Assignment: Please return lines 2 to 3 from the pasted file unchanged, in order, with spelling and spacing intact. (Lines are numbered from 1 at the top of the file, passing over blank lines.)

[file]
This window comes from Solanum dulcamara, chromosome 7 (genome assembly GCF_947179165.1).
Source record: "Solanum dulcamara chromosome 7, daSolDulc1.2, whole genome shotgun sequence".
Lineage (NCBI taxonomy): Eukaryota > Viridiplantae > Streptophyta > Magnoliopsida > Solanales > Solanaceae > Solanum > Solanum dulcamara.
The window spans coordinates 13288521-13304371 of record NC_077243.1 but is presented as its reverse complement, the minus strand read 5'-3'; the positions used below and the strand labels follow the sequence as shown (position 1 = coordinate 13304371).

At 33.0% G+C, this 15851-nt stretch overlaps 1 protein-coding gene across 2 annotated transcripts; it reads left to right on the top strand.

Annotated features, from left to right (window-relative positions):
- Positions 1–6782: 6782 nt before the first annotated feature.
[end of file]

Source record: "Solanum dulcamara chromosome 7, daSolDulc1.2, whole genome shotgun sequence".
Lineage (NCBI taxonomy): Eukaryota > Viridiplantae > Streptophyta > Magnoliopsida > Solanales > Solanaceae > Solanum > Solanum dulcamara.